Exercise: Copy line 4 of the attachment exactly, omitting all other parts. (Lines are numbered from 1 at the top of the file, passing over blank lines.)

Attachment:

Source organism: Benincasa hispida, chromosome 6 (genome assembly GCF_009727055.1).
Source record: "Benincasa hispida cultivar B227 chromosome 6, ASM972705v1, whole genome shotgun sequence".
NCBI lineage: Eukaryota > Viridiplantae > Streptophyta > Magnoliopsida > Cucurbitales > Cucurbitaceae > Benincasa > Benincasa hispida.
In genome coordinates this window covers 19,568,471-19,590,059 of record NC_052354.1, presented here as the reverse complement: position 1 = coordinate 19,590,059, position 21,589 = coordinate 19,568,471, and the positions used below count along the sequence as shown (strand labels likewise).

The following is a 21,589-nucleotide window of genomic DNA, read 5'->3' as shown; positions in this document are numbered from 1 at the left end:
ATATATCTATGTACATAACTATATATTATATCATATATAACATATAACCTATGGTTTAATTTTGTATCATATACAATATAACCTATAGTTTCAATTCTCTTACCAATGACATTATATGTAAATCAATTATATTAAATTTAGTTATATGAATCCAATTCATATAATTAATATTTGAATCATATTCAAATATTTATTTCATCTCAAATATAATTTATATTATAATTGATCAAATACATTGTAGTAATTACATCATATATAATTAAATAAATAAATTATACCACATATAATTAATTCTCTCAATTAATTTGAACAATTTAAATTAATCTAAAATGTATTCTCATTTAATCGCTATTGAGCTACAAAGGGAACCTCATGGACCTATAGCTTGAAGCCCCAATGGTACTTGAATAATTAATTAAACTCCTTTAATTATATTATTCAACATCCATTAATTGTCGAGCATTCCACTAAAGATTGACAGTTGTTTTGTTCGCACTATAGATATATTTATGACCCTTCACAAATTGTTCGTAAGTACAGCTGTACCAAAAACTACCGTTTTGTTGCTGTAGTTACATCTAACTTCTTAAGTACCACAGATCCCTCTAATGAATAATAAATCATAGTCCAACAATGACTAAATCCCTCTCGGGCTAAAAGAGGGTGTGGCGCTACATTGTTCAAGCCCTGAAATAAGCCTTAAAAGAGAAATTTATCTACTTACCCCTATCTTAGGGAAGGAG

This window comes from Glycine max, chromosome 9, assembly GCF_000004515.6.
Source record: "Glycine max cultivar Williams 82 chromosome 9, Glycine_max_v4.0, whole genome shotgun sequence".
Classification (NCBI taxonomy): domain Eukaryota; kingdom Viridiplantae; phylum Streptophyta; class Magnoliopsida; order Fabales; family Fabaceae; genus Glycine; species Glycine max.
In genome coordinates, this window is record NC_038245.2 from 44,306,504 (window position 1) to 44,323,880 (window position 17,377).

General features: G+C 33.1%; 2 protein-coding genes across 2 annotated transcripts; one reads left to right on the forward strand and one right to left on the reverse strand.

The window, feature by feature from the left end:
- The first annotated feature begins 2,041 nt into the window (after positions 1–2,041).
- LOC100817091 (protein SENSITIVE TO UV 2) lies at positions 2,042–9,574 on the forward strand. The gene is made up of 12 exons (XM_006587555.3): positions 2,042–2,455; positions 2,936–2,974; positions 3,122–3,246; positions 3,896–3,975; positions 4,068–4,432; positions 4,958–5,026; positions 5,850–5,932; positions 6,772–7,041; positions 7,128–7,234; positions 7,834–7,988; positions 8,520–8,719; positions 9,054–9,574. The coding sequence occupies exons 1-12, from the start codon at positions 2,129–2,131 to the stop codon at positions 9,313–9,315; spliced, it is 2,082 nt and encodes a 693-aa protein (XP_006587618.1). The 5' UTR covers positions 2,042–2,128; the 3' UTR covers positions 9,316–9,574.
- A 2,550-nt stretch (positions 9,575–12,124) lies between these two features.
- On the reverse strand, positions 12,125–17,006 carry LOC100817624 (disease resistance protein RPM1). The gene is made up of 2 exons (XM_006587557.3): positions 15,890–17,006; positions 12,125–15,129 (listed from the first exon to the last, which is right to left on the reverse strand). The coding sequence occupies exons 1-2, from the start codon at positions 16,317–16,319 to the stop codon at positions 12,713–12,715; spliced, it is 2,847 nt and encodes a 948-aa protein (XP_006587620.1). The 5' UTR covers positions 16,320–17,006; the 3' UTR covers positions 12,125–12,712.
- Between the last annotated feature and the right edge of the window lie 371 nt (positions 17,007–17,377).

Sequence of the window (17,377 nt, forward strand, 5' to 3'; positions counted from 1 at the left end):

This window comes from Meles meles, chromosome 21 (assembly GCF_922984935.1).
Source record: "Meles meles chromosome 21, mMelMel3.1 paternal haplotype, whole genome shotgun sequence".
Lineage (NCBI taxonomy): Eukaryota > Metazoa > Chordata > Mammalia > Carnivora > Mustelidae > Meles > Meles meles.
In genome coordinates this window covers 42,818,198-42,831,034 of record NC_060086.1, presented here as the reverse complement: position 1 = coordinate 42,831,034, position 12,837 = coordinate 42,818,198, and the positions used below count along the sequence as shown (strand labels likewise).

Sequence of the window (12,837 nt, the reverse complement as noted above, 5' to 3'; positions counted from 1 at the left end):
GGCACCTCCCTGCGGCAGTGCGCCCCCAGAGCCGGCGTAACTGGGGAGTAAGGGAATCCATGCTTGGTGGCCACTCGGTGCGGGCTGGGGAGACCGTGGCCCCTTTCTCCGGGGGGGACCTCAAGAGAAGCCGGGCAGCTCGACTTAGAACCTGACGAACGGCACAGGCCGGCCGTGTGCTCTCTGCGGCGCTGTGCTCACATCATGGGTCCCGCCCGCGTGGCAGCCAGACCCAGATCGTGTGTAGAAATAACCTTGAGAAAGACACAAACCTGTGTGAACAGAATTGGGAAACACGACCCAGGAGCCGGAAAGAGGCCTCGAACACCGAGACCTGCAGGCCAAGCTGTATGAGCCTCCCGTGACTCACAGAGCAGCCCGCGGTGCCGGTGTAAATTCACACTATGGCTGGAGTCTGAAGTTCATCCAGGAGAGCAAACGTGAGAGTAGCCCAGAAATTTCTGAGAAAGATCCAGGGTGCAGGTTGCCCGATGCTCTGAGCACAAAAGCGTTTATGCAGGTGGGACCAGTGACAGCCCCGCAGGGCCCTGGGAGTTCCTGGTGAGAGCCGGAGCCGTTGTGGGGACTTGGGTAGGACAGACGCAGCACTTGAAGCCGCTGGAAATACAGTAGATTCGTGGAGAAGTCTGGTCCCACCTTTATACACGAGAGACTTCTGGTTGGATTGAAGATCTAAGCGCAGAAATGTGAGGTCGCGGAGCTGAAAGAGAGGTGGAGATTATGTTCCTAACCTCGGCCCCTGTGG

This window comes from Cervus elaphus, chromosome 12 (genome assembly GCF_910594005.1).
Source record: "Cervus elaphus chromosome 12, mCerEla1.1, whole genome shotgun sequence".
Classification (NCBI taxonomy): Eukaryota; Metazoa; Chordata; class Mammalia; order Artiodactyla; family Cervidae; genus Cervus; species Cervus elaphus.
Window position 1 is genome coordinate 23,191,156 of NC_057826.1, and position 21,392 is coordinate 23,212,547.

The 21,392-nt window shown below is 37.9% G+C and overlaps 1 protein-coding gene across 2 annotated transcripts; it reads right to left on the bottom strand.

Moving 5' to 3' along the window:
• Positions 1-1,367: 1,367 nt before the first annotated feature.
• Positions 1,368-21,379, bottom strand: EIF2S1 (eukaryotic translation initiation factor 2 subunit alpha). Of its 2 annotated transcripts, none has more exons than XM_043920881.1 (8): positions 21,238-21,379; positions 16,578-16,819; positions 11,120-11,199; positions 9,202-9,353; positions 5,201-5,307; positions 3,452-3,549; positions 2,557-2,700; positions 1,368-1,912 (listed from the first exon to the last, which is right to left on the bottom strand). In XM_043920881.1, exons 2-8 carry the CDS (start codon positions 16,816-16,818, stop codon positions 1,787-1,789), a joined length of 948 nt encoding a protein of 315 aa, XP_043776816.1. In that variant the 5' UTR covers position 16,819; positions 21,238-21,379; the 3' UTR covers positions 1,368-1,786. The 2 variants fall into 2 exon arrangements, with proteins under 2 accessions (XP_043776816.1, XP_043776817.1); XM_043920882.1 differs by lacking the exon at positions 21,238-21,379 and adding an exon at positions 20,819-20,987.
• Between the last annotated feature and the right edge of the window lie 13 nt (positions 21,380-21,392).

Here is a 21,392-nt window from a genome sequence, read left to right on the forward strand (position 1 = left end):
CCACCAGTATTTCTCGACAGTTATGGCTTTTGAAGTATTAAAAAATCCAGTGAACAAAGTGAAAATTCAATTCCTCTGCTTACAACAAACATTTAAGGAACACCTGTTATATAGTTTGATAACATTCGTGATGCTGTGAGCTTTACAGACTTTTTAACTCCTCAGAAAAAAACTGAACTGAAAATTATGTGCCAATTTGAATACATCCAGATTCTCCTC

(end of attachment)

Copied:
In genome coordinates this window covers 19,568,471-19,590,059 of record NC_052354.1, presented here as the reverse complement: position 1 = coordinate 19,590,059, position 21,589 = coordinate 19,568,471, and the positions used below count along the sequence as shown (strand labels likewise).